The first movement (Gemäßigt, misterioso) begins with a thematic idea – an eight-measure, self-contained trumpet fanfare – which along with a second theme accompanies the listener throughout the movement. In the second movement (Adagio. Feierlich) the three thematic groups alternate freely, while in the Scherzo (third movement, Ziemlich schnell) an ostinato figuration line is connected to two themes. The movement lacks the conventional cadences and stands out for, among other things, its bold harmonic sequences. Similarly to his Second Symphony, Bruckner brings back the fanfare motif from the first movement in the Finale (Allegro). Because of the combination of a sort of „polka“ in the strings and a „chorale“ in the winds, the finale is among the best-known creations of the master from Ansfelden.

Symphony No. 7 in E major (WAB 107)

Shortly after finishing his Sixth Symphony (WAB 106), Bruckner began composing a new work (September 23, 1881). With minor interruptions, the process went relatively quickly and the work was in finished condition on September 5th, 1883. The first performance took place on December 30th, 1884 in Leipzig‘s Neues Theater under Arthur Nikitsch and became a triumphal success for the composer. This circumstance is probably also the reason why the Seventh Symphony remains one of Bruckner‘s most popular works. It is generally considered the most „balanced“ of all his symphonies. In contrast to so many other works from his pen, the composer made no serious changes to it.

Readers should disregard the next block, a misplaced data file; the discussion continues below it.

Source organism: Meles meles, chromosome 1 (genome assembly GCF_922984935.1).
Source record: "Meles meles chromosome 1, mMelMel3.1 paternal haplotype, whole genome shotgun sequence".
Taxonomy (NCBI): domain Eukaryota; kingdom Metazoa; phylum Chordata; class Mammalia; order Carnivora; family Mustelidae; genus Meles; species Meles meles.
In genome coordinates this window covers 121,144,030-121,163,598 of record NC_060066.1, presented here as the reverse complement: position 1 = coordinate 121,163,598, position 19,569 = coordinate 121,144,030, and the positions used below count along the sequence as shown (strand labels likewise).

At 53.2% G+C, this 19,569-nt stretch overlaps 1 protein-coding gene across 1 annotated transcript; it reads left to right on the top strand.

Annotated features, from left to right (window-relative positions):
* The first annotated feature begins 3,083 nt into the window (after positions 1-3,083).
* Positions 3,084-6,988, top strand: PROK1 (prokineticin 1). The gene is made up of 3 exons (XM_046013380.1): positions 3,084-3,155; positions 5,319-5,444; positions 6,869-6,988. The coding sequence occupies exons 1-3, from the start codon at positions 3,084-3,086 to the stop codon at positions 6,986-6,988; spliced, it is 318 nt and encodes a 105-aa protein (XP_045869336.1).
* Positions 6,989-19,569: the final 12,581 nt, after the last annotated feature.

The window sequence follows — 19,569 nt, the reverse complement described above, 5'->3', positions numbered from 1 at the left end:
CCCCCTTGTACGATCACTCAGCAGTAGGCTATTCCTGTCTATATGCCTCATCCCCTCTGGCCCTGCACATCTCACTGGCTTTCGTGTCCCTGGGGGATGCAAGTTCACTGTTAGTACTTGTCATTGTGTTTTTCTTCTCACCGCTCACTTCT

In the conception of the first movement (Allegro moderato), he already proceeds in a manner unusual for him by appearing to draw out the main theme endlessly so as to dominate the structure and melodiousness of the whole movement. However, it is the Adagio – the second movement – that has become most famous. Right at the beginning (theme 1) Bruckner uses the so-called „Wagner tubas“ for the first time in his work and in the second theme of the movement he makes use of motifs from the Te Deum (WAB 45), which was composed more or less at the same time as the symphony. The final part of the Adagio was written in remembrance of Richard Wagner, who died around that time. The finale of the Seventh is structured just as impressively as all the other movements.

It essentially sums up the entire symphony and once again testifies to the great genius of its creator.

Further reading: 
Anton Bruckner. Ein Handbuch. Hg. Uwe Harten. Salzburg 1996.
Die Sinfonien Bruckners. Entstehung, Deutung, Wirkung. Hg. Renate Ulm. München 1998.
Brucknerhandbuch. Hg. Hans-Joachim Hinrichsen. Stuttgart 2010.
Hans-Joachim Hinrichsen: Bruckners Sinfonie. Ein musikalischer Werkführer. München 2016.

Mag. Dr. Klaus Petermayr is the scientific director of Anton Bruckner Institut Linz (→ ABIL)